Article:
In our analysis of potential election outcomes last fall, we outlined how a second Trump term would continue to challenge ESG-oriented investors and companies, and how a Biden victory would result in a more supportive environment, subject to the ideological balance within Congress. While few could have predicted the gut-wrenching events of last week, it is now clear that the Democrats will take razor-thin control of the Senate as President-elect Biden moves into the Oval Office on January 20. Ahead of these changes, we share our views on how the ESG movement could accelerate under the new political regime.
In his “Build Back Better” plan, Biden outlined four key priorities: combating COVID-19; building back the US economy; advancing racial equity; and tackling the climate crisis. Though articulated separately in Biden’s platform, these priorities are deeply connected. Reaching “net zero” for greenhouse gas emissions will not only require significant spending and investment, but will also force us to confront a number of systemic challenges—whether from climate change, uneven economic opportunity, or lack of access to affordable health care—that disproportionately impact minority communities.
To be sure, Biden’s immediate energies will be consumed by accelerating Covid vaccinations and providing income relief. Yet Biden has also assembled a team that “will be ready on day one to confront the existential threat of climate change with a unified national response rooted in science and equity.”1 This group includes a diverse set of experienced and environmentally minded Cabinet nominees whose confirmations (with the new Democratic Senate majority) now seem reasonably assured. In addition, Biden has created two new high-level positions: a National Climate Adviser who will head up the first White House Office of Domestic Climate Policy, and an international climate envoy who will also sit on the National Security Council.
In his climate platform, Biden pledged to decarbonize the power generation sector by 2035 and achieve net zero emissions by 2050. Aside from rejoining the Paris Agreement on January 20, the Biden administration is likely to pull on three levers to advance these ambitions.
First, the federal government is expected to use its vast regulatory powers to improve corporate and investor behavior. The EPA and Department of Energy, for example, could raise standards for auto vehicles and appliances, power plants, air and water pollution, and methane emissions by oil and gas companies. The SEC could standardize and mandate issuer disclosures around environmental risks and board and management diversity, and could require asset managers to provide transparency around their approaches to ESG and the climate concerns in their portfolios. Banking regulators could include climate scenarios in their resilience tests to drive more efficient pricing of environmental risks across the economy. Note that the Federal Reserve, whose responsibilities include supervising financial institutions, recently joined the Network for Greening the Financial System, a consortium of central banks working to develop climate risk management best practices in the financial sector and support the low-carbon transition across capital markets.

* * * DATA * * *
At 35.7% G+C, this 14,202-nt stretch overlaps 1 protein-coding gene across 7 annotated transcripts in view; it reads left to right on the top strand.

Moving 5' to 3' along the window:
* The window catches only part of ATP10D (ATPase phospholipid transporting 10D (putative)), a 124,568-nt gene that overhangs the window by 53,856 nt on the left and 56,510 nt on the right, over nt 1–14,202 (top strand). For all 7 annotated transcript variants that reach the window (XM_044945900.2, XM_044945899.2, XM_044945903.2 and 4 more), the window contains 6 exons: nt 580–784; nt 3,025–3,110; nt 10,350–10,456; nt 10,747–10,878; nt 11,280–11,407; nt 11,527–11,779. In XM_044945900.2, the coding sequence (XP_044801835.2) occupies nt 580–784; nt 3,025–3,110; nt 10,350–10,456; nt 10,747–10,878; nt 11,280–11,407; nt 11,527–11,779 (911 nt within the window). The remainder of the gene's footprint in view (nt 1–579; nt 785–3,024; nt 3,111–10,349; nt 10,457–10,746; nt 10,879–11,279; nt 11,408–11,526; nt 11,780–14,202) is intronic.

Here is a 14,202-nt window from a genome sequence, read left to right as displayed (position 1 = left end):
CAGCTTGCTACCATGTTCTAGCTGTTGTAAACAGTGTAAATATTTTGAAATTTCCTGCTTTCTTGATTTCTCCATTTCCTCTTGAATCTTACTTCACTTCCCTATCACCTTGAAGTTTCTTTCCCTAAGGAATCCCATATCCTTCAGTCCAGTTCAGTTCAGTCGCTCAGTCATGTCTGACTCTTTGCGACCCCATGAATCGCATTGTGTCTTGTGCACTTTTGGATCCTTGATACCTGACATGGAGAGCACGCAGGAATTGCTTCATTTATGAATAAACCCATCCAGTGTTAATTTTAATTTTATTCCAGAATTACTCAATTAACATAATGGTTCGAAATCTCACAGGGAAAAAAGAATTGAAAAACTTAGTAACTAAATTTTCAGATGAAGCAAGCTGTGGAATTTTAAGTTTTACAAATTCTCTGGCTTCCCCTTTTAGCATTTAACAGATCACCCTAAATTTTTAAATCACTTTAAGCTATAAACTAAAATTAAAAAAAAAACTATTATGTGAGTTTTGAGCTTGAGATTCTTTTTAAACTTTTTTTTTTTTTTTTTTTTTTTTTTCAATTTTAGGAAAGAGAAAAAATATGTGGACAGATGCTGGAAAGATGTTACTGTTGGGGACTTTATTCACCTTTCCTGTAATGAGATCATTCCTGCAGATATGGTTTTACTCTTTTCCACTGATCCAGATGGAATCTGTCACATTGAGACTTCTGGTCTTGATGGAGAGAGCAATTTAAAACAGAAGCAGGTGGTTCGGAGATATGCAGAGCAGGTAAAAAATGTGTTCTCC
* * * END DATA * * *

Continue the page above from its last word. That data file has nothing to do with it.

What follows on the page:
Second, the administration and legislature will attempt to pass an infrastructure stimulus package that includes funding for clean energy investments and research. As envisioned in Biden’s campaign proposal, this package would include research funding for battery, carbon capture and green hydrogen technologies, the addition of 500,000 additional electric vehicle charging stations (which currently number 50,000), and upgrades to 4 million commercial buildings and 2 million homes. The $900 billion December stimulus bill, which received bipartisan support, included extensions for a number of investment and production tax credits for alternative energy. But, we believe that a more comprehensive set of provisions, with an expected price above $2 trillion, could be passed through the reconciliation process.
Third, the administration may implement carbon pricing across the US. A carbon tax or cap-and-trade emissions scheme would be most impactful if introduced at a national level, but could also be administered at a state or regional level. Even absent Congressional support for a carbon tax, the Federal Energy Regulatory Commission (FERC) could apply carbon pricing in electricity markets to help push the country toward the 2035 decarbonization goal. Such actions may be needed to remain competitive with efforts in other countries. Carbon border adjustments, which would place levies on imports of emissions-intensive goods from countries with more lenient standards, are on the EU docket for 2021, and are being considered by other US trading partners as well. Treasury Secretary-nominee Janet Yellen has been a vocal proponent of carbon taxes and carbon border adjustments, and will likely be advocating for carbon pricing within the new Administration.
As a UNPRI signatory, Western Asset is aligned with efforts to achieve a lower-carbon future. Reaching net zero will be a win not only for ESG investors, but for us all.